And, don't even get me started on leather boots, shoes, belts, and car seats.  I recently bought a pair of vegan shoes.  Yes, I said that.  Vegan shoes.
                                                                 (Vegan, by Dansko)

So, I ask myself...  Why am I doing this?

I have to return to the original point that started this leg of my journey.  I believe factory farms are destructive to the environment, to public and personal health, and of course to the animals.

I am not inherently opposed to eating animal flesh.  We would never fault a lion for taking down a gazelle, though we might cringe at the imagery.  Humans are predatory creatures, just like that lion.  Except, because our brains are more developed, our technological ability to kill our prey has become more sophisticated.  But, it's the cringe aspect that really speaks to me.  As our brains have changed, our ability to empathize with out prey as increased, as well.  We are killers, but we are more than that.

Two hundred years ago, the people living in the northeast where I live now had to depend on the flesh of animals in order to survive through winters that could produce no other sustenance.  I have great respect for these people, who killed only what they needed and never more, prayed for the animal they killed, and used all its parts so that its life and death would have no waste.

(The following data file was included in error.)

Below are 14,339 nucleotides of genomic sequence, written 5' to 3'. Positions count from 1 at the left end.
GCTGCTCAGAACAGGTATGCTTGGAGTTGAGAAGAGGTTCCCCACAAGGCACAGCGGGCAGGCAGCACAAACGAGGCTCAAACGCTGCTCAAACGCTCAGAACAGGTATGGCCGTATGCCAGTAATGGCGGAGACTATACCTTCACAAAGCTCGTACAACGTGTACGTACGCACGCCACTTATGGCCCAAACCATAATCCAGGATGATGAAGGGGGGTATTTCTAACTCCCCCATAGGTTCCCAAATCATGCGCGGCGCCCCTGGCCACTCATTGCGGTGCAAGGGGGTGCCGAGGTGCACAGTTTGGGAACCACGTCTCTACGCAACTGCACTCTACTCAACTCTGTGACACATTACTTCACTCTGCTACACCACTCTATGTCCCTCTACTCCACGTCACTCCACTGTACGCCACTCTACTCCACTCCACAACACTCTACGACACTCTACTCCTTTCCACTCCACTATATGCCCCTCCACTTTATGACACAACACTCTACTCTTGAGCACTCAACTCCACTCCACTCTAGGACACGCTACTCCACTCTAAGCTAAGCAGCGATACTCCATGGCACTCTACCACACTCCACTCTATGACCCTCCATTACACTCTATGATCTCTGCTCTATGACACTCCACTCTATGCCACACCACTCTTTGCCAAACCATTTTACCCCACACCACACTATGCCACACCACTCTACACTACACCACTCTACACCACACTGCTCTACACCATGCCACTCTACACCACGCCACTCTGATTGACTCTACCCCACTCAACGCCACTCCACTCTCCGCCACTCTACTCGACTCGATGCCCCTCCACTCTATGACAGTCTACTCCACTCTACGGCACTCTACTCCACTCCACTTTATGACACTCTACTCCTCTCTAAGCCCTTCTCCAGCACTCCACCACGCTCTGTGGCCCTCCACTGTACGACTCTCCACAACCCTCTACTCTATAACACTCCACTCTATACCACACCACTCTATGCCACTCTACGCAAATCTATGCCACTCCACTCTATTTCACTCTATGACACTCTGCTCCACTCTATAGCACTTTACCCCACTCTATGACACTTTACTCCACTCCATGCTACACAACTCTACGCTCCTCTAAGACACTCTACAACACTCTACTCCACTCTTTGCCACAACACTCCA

Pequot Hunter
(Pequot Warrior - nativecultures.wikispaces.com)

My real beef, so to speak, is with factory farming.  I've already posted about this, so I won't take up too much virtual space.  In essence, the factory farm has led to destruction on a massive scale.  Not just to millions of animals - duh - but to the environment, the economy and our health.

I can't take my kids to the cupcake shop because they probably use eggs from a factory farm, where thousands of featherless, dying, laying hens perch with their poor feet on wire-bottomed cages, dropping egg after egg into the bins of an artificially lit hen-house.  Their beaks have been cut off, and the baby roosters have been minced to death in something like a wood-chipper because they are useless to the egg industry.

(Is this where you want to get your eggs?)

(Or is this? -from Jericho Settlers Farm, Vermont)